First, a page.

The 93-year-old appeared in more than 250 films and television shows, including ‘The Lord of the Rings’, ‘Star Wars’ and ‘The Man with the Golden Gun’, but could never shake off his image as the bloody-thirsty vampire. Lee died in his home city of London on Sunday, the local authority which issued his death certificate said. In a rare break from type, Lee hosted a one-off episode of US television show ‘Saturday Night Live’ in 1978, which he relished because it showed he could be funny. Lee considered his portrayal of Pakistan's founder Mohammed Ali Jinnah in the little-seen ‘Jinnah’ (1998) as his ‘best performance, no question’. But for many young fans he will be best known as Count Dooku in the ‘Star Wars’ prequels and as Saruman in the films based on J. R. R. Tolkien's ‘The Lord of the Rings’. As Saruman, Lee used his voice and steely gaze to maximum effect as the wizard corrupted by power. Lee married former Danish model Gitte Kroencke in 1961 and had one daughter, Christina. The actor's agent said the family would not be making any comment.

‘They're more interesting, because there's a greater variety you can apply: you can be very cruel or charming, amusing or dangerous,’ Lee said. However, he criticised the gratuitous violence of many modern films, arguing the power of suggestion was more terrifying - something he mastered early on, scaring the wits out of viewers with his piercing gaze.

Lee was recognised for his achievements with a knighthood in 2009, when he admitted his pleasure in a long career. ‘What's really important for me is, as an old man, I'm known by my own generation and the next generation know me too,’ he said. A devotee of heavy metal - a genre partly inspired by the sort of horror films he starred in - Lee sang on several albums. His last ‘Metal Knight’, was released on his 92nd birthday, followed by a metal Christmas carol in 2014.

Lee's ‘Lord of the Rings’ co-star Dominic Monaghan led the tributes, saying: ‘So, so sorry to hear that Christopher Lee has passed away. He was a fascinating person.’ Prime Minister David Cameron described him as ‘a titan of the golden age of cinema and a distinguished WW2 veteran who'll be greatly missed.’ Lee was born in London on May 27, 1922, to a decorated army colonel and an Italian countess, and attended the elite schools of Eton and Westminster.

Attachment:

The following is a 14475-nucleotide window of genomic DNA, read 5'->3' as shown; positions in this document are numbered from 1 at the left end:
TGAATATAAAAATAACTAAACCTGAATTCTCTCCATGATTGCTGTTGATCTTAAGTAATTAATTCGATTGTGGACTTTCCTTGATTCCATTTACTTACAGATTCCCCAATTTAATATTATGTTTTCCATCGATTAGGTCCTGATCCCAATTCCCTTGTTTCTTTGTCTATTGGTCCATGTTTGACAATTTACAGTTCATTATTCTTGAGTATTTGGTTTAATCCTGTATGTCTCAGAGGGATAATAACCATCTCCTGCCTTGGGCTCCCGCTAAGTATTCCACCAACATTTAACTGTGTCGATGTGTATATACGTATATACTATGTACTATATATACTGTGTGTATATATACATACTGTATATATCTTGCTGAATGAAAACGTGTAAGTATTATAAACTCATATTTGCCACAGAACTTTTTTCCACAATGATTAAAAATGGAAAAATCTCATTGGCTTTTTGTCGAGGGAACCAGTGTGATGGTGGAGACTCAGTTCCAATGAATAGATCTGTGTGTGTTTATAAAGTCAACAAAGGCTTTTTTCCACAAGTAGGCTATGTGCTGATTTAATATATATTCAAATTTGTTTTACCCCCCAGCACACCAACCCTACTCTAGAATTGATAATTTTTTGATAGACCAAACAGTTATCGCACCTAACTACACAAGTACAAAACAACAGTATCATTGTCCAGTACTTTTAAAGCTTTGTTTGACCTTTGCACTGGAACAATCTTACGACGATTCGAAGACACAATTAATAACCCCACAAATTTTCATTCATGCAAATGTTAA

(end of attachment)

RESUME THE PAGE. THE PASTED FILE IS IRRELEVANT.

He served in the Royal Air Force in World War II, at one point being attached to the special forces. After the war, Lee had a succession of bit parts in film, theatre and radio, although at six feet four inches (1.95 metres), he said he suffered from being ‘too tall and too foreign-looking’. His big break came when he signed with Britain's legendary Hammer studios to make ‘The Curse of Frankenstein’ in 1957.

He and Cushing went on to make cinematic history with a variety of sinister tales, including ‘Dracula’ (1958), ‘The Mummy’ (1959) and ‘The Hound of the Baskervilles’ (1959). Lee later returned to the Hammer brand opposite Hollywood actress Hilary Swank in thriller ‘The Resident’ (2010). Other scary roles included the Fu Manchu series and most notably ‘The Wicker Man’ (1973) with Edward Woodward, which became one of the great cult films of all time. ‘That's the story of my career really, making cult movies,’ Lee once said.

Another villainously brilliant role saw Lee as Scaramanga, the eponymous assassin opposite Roger Moore's James Bond in 1974's ‘The Man With the Golden Gun’.